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Young Researchers

SP7 - Process engineering and economic evaluation

A process simulation was performed integrating the different process steps and further developed along the project to reach the most sustainable design considering different aspects such as economic constraints and achieved performances during the experimental phase of the project.

An economic study was performed and was based on the calculation of fixed capital investment as well as cost of production defined by the process simulation. Two cases were considered:

  1. The first case represented the results obtained during the OCMOL project from the laboratory phase

  2. The second case represented results which could be possibly achieved with additional R&D efforts.

Both cases show that the project could be economic.

The following recommendations were made to improve the competitiveness of OCMOL:

  • The investment has to be as low as possible by economizing expensive separation steps.

  •  The production of liquids via methane coupling and ethylene oligomerization has to be very effective in order to compensate the additional capital cost due to the recovery of ethylene and its further oligomerization.

  • The process has to be economic at much lower capacities of 100 kTon/year, which is currently not possible by using state of the art technologies.

  • The product stream should present several alternatives allowing maximum profitability by adapting the outcome (gasoline/diesel fuels and/or petrochemicals) to fluctuations of the market demand.

A life-cycle analysis was performed and based on the carbon footprint associated with the OCMOL process. A cradle-to-gate approach was taken and a partial product life cycle from resource extraction (cradle) to the factory gate (i.e., before it is transported to the consumer) was performed. The emissions related to the transport and the usage of the final synthetic fuels produced by the OCMOL process, were considered not to be different from other conventional fuels.

Three impact categories were identified where the OCMOL process may contribute to the improvement of the environmental impact:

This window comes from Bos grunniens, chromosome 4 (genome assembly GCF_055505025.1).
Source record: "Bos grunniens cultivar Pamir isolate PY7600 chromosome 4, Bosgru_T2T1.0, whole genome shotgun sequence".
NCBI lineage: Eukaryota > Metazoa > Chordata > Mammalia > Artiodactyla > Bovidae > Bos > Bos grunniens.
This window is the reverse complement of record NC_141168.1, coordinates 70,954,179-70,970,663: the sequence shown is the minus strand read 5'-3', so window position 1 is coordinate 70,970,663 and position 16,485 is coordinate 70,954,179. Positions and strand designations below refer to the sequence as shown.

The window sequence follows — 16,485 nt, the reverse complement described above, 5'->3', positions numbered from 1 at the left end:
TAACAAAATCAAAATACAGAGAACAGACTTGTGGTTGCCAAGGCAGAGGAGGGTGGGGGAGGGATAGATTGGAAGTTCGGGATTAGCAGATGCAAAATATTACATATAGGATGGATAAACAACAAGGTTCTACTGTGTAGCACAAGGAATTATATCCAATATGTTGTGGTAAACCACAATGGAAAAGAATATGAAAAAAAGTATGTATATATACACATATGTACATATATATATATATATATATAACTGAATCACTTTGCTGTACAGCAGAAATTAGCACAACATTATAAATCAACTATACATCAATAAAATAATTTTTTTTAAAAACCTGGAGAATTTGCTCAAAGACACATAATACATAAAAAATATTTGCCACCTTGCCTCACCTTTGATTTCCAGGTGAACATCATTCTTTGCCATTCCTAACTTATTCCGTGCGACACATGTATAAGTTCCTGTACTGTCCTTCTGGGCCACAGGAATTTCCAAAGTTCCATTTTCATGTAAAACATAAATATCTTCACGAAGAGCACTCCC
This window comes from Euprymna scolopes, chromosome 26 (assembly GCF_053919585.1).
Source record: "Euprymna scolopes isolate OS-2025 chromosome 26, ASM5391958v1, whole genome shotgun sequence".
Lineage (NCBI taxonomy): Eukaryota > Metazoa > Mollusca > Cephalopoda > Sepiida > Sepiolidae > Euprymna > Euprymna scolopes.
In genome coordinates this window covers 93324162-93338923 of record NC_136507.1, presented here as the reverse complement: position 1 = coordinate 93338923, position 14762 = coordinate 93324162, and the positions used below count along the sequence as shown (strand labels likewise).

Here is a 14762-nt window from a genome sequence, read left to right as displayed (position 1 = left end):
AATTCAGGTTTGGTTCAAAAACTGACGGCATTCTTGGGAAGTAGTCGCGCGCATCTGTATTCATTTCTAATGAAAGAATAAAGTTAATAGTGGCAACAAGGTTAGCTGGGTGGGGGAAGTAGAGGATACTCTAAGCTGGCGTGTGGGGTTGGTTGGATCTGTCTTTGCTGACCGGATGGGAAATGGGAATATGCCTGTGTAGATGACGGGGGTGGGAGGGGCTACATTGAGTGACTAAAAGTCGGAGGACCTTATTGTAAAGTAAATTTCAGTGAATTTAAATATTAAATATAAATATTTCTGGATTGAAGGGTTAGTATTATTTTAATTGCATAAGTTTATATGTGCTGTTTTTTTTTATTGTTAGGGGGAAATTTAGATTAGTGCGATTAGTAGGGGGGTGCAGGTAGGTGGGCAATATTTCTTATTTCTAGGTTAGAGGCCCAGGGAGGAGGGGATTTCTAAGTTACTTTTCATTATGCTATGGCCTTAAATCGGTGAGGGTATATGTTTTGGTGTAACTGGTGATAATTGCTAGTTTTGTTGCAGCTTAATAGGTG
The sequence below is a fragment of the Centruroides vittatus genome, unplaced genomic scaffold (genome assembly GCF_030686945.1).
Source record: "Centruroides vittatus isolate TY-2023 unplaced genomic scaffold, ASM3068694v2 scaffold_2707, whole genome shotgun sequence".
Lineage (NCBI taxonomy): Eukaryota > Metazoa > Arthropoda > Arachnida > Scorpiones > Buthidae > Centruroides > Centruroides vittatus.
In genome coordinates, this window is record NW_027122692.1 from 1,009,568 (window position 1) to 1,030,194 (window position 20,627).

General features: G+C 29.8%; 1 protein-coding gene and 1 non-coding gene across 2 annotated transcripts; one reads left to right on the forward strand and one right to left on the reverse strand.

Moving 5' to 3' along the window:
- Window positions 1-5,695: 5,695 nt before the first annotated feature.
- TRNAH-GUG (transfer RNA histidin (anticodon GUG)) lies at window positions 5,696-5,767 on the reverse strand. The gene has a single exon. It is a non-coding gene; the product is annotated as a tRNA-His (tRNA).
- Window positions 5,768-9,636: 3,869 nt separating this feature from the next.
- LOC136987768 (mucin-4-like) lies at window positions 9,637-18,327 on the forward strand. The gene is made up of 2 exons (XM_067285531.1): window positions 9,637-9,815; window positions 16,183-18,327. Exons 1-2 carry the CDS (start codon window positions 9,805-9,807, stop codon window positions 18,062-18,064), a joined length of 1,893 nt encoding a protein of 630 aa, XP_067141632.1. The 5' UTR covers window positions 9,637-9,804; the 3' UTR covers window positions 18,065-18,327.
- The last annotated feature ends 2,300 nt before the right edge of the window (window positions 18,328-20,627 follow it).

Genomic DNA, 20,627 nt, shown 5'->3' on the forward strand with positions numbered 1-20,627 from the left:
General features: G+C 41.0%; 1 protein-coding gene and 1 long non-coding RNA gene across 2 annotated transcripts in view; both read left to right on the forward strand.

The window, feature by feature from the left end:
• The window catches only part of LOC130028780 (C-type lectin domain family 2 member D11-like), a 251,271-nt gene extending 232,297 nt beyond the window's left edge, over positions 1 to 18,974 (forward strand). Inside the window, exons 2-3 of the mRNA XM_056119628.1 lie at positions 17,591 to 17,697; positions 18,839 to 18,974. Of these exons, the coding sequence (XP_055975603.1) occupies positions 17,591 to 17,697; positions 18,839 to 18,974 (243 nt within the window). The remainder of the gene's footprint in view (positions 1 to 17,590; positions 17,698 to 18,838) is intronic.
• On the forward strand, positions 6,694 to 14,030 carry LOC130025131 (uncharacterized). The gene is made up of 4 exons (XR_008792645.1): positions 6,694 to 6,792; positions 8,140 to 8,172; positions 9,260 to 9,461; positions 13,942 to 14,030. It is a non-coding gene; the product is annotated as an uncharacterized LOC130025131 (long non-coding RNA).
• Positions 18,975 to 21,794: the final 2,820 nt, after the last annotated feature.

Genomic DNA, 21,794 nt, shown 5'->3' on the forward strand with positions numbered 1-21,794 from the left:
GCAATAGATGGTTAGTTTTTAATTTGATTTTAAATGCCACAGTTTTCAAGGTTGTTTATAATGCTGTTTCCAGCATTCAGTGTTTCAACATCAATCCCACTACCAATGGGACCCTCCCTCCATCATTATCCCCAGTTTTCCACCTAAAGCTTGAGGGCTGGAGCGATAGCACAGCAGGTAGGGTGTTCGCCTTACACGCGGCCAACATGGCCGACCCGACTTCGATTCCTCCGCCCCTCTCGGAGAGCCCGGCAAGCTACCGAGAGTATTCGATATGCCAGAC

1. Energy consumption

  2. Emissions

  3. Transportation.

Emissions related to energy consumption from the OCMOL process are inherently low because of its heat integration. Since oxidative coupling is generating heat that can be used for reforming no extra furnace needs to be installed. The only emissions that are related to energy are due to the consumption of electricity.

The OCMOL process has been designed to be CO2 neutral. Apart from fugitive emission no other emissions were expected. CO2 emissions will also be considerably reduced with the recycling of produced CO2 from the OCM into the RM step. With a carbon efficiency of 92% obtained, the corresponding CO2 emissions were estimated around between 578 and 606 kg CO2/ton of final product and slightly lower than the value of 823 kg CO2/ton found for a natural gas-to-synthetic diesel process.

The impact of logistics, which depends on the distance between a gas field and the OCMOL plant, was low when the process is build close to the gas field. Gas transport could be avoided and replaced by a much more efficient transport of liquid. It has been estimated that each extra kilometer of gas transport corresponds to 0,1 kg CO2/ton of final product. Of course it is not always possible to construct an OCMOL plant close to a remote gas field due its deep-sea location or due to extreme climate conditions. In these cases OCMOL still can reduce the carbon footprint when the plant is constructed in the neighbourhood of the nearest gas storage terminal. In all cases the carbon footprint will be lower than bringing the feedstock via pipelines over a large distance to the market.


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